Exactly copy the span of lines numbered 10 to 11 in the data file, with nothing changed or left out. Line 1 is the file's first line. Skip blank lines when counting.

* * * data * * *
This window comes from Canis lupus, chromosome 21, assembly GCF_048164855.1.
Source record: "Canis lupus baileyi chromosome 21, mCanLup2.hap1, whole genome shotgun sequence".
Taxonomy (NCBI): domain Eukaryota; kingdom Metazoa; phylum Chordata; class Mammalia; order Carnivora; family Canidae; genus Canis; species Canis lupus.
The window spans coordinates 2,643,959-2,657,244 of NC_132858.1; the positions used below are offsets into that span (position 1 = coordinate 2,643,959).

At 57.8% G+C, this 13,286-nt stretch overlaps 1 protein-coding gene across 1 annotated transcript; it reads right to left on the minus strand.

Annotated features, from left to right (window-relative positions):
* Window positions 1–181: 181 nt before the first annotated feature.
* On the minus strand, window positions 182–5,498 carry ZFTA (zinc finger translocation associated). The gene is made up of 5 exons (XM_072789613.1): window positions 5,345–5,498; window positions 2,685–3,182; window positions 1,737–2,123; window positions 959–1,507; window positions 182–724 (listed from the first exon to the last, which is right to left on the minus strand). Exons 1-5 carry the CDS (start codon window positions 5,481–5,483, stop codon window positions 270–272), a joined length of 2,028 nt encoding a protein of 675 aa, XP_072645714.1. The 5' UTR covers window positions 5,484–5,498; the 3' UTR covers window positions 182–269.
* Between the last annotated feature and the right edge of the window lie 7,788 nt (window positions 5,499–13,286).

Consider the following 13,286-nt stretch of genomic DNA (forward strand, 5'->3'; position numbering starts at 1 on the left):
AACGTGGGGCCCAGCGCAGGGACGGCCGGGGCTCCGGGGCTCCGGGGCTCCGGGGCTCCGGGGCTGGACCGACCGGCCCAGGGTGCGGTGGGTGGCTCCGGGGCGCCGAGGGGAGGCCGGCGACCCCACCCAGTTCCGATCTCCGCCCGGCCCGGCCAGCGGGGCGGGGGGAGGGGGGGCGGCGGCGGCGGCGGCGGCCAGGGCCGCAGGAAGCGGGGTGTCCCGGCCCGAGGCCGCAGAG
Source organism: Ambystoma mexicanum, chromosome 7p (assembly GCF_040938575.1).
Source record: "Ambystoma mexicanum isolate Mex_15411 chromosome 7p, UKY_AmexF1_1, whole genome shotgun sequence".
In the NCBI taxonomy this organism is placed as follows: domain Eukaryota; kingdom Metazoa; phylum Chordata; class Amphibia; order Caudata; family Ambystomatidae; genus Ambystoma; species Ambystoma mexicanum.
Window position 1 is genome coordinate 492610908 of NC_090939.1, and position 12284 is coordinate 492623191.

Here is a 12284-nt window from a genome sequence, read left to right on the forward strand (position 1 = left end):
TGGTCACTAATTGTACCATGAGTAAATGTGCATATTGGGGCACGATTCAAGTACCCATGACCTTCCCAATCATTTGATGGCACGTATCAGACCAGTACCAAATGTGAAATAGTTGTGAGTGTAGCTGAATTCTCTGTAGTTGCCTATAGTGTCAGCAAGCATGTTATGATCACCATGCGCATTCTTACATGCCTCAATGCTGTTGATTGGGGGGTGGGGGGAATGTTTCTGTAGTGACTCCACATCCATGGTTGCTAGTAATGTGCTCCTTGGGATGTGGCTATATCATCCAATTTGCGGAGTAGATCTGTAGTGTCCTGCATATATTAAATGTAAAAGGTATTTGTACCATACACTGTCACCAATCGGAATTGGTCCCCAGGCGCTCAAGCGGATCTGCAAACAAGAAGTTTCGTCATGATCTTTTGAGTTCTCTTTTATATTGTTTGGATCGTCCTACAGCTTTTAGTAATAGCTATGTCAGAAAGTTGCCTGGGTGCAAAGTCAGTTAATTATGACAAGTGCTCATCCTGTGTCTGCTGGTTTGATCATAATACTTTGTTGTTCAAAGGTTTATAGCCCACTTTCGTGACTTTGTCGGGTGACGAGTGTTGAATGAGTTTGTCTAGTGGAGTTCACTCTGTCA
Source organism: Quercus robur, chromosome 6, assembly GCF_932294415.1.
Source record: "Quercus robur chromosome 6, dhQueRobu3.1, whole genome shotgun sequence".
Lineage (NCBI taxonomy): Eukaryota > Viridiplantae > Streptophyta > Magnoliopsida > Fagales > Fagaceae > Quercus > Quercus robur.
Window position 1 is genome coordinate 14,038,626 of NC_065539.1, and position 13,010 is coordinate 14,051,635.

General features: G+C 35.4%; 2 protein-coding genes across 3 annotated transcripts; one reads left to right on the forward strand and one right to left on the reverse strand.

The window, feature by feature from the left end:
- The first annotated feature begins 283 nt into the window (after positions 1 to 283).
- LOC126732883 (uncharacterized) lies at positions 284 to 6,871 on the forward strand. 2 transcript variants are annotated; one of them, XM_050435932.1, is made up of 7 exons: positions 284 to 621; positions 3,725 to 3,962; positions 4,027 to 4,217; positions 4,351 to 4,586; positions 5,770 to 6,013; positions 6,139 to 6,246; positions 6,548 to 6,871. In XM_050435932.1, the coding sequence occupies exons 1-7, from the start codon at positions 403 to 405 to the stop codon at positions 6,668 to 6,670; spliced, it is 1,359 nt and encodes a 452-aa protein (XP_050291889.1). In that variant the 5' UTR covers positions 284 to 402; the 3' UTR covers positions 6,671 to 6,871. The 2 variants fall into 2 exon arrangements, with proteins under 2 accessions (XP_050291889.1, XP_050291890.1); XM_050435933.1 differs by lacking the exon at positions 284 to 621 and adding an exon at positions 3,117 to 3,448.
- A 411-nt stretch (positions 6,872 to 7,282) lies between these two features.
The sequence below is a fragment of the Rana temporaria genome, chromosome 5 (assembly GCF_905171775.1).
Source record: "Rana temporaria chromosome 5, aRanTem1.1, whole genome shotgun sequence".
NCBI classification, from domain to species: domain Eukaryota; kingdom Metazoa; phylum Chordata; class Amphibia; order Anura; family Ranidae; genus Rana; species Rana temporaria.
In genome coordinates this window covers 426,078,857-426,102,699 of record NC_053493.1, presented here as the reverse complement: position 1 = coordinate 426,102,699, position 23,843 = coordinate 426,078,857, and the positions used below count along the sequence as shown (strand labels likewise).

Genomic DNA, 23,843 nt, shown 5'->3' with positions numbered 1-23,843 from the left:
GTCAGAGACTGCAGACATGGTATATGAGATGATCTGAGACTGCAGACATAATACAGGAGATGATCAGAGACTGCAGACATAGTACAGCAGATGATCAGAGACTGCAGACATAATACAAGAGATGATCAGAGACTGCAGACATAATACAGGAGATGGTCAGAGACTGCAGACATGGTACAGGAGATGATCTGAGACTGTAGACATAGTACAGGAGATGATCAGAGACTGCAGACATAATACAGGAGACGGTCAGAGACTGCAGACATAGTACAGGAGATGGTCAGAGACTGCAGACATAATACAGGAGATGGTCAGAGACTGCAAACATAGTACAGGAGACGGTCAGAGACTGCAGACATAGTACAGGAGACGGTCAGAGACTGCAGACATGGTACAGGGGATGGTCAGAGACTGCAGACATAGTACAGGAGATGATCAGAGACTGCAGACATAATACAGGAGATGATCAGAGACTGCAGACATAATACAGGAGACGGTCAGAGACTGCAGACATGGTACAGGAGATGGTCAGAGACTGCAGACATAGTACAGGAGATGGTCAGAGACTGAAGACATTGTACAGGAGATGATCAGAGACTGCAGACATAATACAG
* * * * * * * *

Consider the following 13,286-nt stretch of genomic DNA (forward strand, 5'->3'; position numbering starts at 1 on the left):
AACGTGGGGCCCAGCGCAGGGACGGCCGGGGCTCCGGGGCTCCGGGGCTCCGGGGCTCCGGGGCTGGACCGACCGGCCCAGGGTGCGGTGGGTGGCTCCGGGGCGCCGAGGGGAGGCCGGCGACCCCACCCAGTTCCGATCTCCGCCCGGCCCGGCCAGCGGGGCGGGGGGAGGGGGGGCGGCGGCGGCGGCGGCGGCCAGGGCCGCAGGAAGCGGGGTGTCCCGGCCCGAGGCCGCAGAG